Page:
Books 1 and 3, 7 and 9 each begin with an invocation to the muse who, in book 7, is named "Urania"--not one of the classical muses but a figure used in the Reformation times to refer to the inspiring Spirit of Christian poetry. These invocations divide each half of the poem into sections of two books followed by four, a significant pattern of harmony as well as indicating the proper proportion between reason and concupisíęcence according to Pico.

At the same time, the last book of the first half and the first of the second are marked by a double triumph of the Son; he drives the rebels from Heaven, then he creates the world. We see him mounting his chariot in book 6 lines 760-3:


He in celestial panoply all armed

Of radiant urim, work divinely wrought,

Ascended, at his right hand victory

Sat, eagle-winged...


It is no coincidence that in the first edition of the poem the exact half-way point in terms of line-count fell between "wrought" and "ascended". Similarly, though ambiguously opposite in content, the second half of the second edition in terms of books-count begins "Descend"!


The reception of Paradise Lost is a long story in itself. In many ways the work was a challenge. The choice of a biblical theme was criticized by Dryden, for example.  Yet the greatness of the work was quickly recognized. The first edition, for which Milton received ten pounds, sold well over one thousand copies. The second edition, the final text, continued to be published after Milton's death.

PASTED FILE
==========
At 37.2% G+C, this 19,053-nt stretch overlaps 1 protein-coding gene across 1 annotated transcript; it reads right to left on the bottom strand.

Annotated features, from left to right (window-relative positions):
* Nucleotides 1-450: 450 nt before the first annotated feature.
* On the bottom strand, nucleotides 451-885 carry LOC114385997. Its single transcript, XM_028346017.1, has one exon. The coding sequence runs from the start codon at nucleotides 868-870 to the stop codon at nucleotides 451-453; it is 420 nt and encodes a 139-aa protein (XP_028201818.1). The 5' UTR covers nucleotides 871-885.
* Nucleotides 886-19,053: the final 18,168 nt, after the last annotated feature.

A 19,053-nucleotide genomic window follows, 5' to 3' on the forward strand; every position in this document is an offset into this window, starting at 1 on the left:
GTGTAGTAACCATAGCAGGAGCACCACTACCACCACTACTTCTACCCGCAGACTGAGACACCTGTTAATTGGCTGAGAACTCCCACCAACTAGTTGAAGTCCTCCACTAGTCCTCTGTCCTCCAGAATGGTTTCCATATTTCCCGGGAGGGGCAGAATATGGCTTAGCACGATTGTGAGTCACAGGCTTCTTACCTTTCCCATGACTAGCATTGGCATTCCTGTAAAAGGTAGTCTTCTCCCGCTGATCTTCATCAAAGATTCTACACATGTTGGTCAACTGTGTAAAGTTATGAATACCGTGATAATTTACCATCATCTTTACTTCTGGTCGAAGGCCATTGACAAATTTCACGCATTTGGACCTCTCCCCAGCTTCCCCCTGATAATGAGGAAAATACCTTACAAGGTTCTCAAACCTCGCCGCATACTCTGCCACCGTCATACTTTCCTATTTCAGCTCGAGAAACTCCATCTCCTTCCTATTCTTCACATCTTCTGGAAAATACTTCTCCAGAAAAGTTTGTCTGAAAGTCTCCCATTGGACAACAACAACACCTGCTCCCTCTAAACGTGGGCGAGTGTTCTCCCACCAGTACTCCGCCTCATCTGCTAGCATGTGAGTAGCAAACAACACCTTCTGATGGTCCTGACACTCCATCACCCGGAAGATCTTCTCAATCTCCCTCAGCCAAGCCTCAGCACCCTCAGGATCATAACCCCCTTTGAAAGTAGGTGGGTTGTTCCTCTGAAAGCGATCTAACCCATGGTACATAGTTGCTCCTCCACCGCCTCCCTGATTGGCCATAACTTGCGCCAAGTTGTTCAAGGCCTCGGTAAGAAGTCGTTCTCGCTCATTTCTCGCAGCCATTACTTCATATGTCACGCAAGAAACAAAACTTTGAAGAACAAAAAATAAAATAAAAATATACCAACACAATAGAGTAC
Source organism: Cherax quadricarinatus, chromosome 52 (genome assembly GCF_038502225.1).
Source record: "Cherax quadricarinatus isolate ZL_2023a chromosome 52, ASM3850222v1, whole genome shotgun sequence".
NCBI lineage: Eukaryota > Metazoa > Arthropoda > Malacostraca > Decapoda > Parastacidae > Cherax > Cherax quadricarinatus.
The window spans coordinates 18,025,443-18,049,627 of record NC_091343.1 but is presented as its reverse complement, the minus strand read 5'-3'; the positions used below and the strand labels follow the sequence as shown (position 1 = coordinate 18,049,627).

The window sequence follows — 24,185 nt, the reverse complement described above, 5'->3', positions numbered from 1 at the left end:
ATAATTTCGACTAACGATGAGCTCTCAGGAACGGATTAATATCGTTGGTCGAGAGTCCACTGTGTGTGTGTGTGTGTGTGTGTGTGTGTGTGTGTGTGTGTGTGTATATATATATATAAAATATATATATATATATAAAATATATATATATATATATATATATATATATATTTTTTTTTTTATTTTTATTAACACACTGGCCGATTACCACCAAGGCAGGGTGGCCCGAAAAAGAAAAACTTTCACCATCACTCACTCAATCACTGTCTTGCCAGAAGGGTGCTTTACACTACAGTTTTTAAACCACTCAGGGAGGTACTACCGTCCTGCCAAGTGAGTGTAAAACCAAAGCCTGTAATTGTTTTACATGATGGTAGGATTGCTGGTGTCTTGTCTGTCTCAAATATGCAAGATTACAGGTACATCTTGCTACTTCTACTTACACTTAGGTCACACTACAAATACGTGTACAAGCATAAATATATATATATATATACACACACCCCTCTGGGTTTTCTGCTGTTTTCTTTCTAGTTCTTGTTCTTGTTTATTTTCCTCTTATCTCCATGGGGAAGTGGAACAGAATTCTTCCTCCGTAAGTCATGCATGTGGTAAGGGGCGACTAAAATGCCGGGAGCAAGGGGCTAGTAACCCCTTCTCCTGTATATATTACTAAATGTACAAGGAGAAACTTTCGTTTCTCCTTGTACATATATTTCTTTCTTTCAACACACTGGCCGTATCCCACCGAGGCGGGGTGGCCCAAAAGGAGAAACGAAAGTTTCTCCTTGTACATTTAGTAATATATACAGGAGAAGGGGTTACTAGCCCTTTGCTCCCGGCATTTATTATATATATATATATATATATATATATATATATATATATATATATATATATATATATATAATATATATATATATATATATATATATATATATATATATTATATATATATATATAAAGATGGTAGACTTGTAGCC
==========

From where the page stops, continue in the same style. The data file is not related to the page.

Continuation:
In the coming Age of Reason, Milton's poem might appeal because of its reasonableness. Milton was not much interested in the laws of universal mechanics that were the dominant interest of the scientific age, he never chose between the old earth-centred system and the new sun-centred one, but he did consider that Christian belief, based on the Bible, was in accordance with the demands of reason. Milton wanted to know and express in words the truth, as much as any other seventeenth or eighteenth century philosopher.

Milton was writing in an age that had largely lost the ability to take seriously the old myths of Greece and Rome, or even to use them in metaphorical ways. He benefits from this, since his subject matter is still universally recognized as true and treated with the deepest respect, even though many of the details of the Bible, the Old Testament in particular, were already beginning to be found unacceptable to a modern enlightened sensibility.